Mario Mehren, Chairman of the Board of Executive Directors of Wintershall, said that the company does not accept the argument that Nord Stream 2 may strip Ukraine of gas transit fees.
"As a company, our goal is not to consolidate Ukraine’s budget," Mehren told Der Spiegel.
Wintershall hopes to implement the Nord Stream 2 project despite opposition.
"Russia is the only supplier that is able to meet Europe’s growing demand for natural gas," Mehren said.
Russian energy giant Gazprom has made no secret of its efforts over the last few years to bypass Eastern European transit states via several offshore pipeline projects, including Nord Stream 2, Turkish Stream, and South Stream, the last of which was cancelled by Brussels in 2014.
Nord Stream 2 is planned to become operational in 2019. The project needs to be greenlighted by Germany, Finland and Denmark. In 2016, prime ministers of the Czech Republic, Estonia, Hungary, Latvia, Poland, and Slovakia, as well as the Lithuanian president, signed a letter addressed to European Commission President Jean-Claude Juncker, objecting to the construction of the Nord Stream 2 pipeline, since the project could allegedly result in geopolitical destabilization.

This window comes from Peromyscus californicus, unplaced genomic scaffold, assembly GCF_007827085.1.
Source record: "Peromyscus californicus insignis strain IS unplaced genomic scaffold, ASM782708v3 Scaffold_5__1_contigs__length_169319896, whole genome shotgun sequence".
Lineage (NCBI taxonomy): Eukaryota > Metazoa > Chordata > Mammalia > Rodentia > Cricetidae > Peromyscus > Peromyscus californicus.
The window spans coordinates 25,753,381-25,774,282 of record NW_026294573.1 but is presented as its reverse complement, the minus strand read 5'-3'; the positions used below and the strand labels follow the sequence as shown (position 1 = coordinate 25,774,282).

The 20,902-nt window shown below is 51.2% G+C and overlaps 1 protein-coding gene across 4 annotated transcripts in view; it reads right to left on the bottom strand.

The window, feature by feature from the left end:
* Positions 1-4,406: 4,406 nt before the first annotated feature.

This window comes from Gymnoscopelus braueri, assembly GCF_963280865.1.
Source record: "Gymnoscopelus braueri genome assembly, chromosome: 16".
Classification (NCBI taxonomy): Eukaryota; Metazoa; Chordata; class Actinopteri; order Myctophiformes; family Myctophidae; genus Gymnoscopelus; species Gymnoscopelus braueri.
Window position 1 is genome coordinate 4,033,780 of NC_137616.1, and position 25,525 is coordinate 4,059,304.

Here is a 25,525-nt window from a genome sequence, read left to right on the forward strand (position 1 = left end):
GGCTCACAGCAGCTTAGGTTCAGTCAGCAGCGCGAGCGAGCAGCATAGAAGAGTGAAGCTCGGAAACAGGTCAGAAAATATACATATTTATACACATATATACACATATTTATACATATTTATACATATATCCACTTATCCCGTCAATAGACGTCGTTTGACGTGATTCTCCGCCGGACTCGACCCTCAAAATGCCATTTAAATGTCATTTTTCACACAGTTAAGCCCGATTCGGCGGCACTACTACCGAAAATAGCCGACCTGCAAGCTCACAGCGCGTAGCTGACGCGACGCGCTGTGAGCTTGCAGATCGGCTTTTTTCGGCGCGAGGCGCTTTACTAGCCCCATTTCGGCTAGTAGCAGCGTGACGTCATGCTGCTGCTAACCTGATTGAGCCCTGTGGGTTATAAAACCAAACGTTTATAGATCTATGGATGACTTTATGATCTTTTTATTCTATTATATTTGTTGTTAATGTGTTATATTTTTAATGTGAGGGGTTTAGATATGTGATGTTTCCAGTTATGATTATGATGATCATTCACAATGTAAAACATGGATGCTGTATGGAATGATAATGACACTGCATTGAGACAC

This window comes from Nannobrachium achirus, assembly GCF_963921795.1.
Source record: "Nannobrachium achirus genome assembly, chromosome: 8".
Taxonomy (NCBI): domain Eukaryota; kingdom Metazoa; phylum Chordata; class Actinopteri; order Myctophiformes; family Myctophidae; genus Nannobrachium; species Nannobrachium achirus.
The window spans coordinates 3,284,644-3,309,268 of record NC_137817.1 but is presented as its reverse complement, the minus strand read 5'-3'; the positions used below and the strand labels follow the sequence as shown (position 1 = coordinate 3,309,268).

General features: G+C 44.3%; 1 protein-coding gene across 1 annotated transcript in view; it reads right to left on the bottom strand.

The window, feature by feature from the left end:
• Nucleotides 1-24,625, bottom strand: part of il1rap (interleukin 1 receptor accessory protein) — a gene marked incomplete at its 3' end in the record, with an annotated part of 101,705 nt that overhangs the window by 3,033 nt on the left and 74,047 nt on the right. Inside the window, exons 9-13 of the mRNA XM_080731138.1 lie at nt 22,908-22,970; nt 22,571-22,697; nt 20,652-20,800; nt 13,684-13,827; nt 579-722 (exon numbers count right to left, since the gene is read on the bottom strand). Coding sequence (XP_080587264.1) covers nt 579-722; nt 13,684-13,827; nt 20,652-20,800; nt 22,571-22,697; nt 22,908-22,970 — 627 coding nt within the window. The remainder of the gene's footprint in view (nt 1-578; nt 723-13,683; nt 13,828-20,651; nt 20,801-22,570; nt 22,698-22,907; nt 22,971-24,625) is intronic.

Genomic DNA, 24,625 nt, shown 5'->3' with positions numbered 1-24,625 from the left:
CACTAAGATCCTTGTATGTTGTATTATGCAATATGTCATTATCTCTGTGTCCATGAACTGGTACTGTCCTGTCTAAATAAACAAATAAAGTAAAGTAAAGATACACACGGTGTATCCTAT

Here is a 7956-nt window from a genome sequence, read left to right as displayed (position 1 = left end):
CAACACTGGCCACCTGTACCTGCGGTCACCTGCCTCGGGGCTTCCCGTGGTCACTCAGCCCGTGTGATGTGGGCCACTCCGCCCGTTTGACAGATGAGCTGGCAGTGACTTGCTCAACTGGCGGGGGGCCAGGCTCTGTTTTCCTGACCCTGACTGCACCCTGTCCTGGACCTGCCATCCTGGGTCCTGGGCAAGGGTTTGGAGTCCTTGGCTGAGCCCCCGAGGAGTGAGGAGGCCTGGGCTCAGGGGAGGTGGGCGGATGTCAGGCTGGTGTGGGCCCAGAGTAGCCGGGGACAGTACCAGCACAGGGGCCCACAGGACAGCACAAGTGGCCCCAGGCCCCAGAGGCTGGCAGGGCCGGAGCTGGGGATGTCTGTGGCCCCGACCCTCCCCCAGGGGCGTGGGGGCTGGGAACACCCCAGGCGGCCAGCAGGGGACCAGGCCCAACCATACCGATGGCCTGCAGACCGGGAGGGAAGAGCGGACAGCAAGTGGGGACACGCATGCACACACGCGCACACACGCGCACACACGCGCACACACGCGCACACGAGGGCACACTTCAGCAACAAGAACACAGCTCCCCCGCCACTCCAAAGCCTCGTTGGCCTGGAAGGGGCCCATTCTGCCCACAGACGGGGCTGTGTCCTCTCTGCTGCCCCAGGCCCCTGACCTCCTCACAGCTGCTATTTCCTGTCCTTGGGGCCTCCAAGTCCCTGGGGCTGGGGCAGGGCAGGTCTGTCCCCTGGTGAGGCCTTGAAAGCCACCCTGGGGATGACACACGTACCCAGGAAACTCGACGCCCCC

Earlier this month, Ukrainian Prime Minister Volodymyr Groysman said that Ukraine is taking measures to prevent the implementation of Nord Stream 2.
"I want to assure you that Ukraine takes all political and legal measures to protect national interests, including coordinating our efforts with other international partners to prevent the construction of this political project that threatens the national security of Ukraine and other states," Groysman told the Ukrainian parliament.
In December, Naftogaz head Andriy Kobolyev said implementation of the Nord Stream 2 could lead to the cancellation of gas transit through Ukraine, thus depriving it of transit revenue and cutting the value of the country's gas transportation system to a fifth.